Monday, August 30, 2010


My first couples D&D was fun. It may have gone well, but I'm pretty critical of my own performance, so I can't be sure. Folks said they had fun, but the true test will be when I invite them back. I had two points on my agenda: one, run through a quick bout of combat to get them familiar with rules, and two, use that knowledge to build characters for our next session. We only got through point one!

Having played quite a bit, I think I forgot what it's like to be unfamiliar with the combat concepts and the plentiful options and rules for each character. When I play board games, I hate it when friends walk me through the rules because I learn better diving in and asking questions, so I took a similar approach to combat, assuming I could explain concepts as we go and get them familiar with the rules that way. I hope it just takes awhile to get the hang of things. Turns were slow and there were plenty of questions, but by the end of the game I felt like everyone had a perfectly good grasp of the basics, and were using the jargon just fine. They might still feel a bit disoriented, but things should be a snap, especially when they go through the character creation process and are intimately familiar with the build choices they've made.

The guys happened to pick support roles, so the girls got most of the action in combat. They handled it really well, but I think they preferred the stuff leading up to it more. I set up a simple scenario of a woman claiming kobolds stole her child and killed her husband. The party investigated and fought a bunch of the little dragonkin to save the child.

The whole night was strange to play out, though, because I put all of my preparation energy into building characters. I was excited to roll out an exercise where folks list various cartoons, TV, and films, and we brainstorm ways to warp them into campaign ideas and vote on them as a group. For example, if you write down Super Mario Bros. for inspiration, it might be about the king of a Dragonborn nation kidnapping your princess, and your group going on a quest through eight different nations to get her back.

There were some things I've never done before that went off really well. I folded 10 small strips of paper and on the bottoms of each, added numbers 1-5 on 5 of them, and had the players draw symbols on the other 5. To track initiative, the folded strips were draped over the DM's screen (the numbers represented the monsters). It blocks some of my charts, but tracking initiative is really plain and easy to reorder. I also liked handing the folded papers to the players to mark damage on them, since I found I often forgot to track it myself. I'm a little too spacey tracking things behind the screen, and need to work on that.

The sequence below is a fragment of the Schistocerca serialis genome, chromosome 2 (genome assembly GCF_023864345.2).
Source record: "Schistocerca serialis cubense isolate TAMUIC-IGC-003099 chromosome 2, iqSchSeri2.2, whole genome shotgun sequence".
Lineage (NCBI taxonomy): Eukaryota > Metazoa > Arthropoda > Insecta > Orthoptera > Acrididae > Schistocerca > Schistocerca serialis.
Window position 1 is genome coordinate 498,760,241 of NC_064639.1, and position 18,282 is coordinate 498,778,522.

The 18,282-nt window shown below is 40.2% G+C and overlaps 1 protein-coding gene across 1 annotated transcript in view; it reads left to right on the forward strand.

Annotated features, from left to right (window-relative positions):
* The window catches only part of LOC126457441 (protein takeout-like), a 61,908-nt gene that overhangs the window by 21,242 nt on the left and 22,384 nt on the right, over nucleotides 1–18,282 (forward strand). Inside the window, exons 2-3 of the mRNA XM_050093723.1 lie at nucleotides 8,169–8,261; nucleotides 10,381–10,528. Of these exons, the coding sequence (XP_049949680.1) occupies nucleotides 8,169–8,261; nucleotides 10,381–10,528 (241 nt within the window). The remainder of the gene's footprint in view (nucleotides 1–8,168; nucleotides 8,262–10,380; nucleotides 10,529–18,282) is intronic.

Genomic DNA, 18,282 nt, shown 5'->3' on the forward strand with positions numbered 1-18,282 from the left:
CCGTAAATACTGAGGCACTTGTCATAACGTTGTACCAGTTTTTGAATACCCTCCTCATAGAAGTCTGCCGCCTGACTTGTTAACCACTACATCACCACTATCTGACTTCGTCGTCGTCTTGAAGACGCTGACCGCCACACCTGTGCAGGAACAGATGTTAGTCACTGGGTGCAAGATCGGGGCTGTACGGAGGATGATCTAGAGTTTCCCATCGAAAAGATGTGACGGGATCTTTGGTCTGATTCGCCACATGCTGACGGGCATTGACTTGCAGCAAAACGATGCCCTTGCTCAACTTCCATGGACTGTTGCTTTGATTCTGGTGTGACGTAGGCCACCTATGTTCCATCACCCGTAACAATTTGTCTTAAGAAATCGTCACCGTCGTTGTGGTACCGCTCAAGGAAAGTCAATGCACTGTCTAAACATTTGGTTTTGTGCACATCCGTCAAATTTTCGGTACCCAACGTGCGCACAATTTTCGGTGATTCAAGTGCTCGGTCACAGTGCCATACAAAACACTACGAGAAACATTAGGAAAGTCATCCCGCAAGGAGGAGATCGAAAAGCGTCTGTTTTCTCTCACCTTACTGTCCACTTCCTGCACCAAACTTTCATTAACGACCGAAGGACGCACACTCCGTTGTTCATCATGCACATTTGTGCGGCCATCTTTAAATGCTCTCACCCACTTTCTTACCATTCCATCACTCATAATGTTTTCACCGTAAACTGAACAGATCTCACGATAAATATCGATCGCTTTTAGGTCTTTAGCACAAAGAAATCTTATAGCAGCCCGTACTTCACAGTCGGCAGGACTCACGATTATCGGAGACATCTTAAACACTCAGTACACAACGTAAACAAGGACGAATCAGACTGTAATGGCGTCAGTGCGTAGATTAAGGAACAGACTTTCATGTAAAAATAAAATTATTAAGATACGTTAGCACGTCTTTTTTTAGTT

And I already have thoughts about changes after our first combat, but maybe they're premature. First, I think I need to have Jen next to me since the group is comprised of two couples and Jen, and she might have felt a little left out not having a nearby rules-buddy, since I was behind the DM's screen. Second, I really like the idea of giving someone a +1 attack roll token whenever they target and fail to hit anything in a round. It's such a bummer to do nothing in a turn. Third, I gave everyone folders, and I might paste some the various action charts on them to help them remember what kind of options they have. Maybe that will help.

I hope they're willing to come back. For another pot-luck dinner if nothing else; I have some damned good cooks in my group!


  1. Gabe of Penny Arcade posted a link to this on Twitter yesterday. Since you're playing some 4e I thought you might be interested. It looks like a pretty cool idea:

  2. I read that! It looked interesting. Thanks for the link! :)

  3. This sounds like a success to me! You had some nice innovation in there too. The first games are always a bit rudimentary and slow as people get used to the system and the environment, but then things progress almost exponentially. It seems like a really fun night, thanks for writing it up.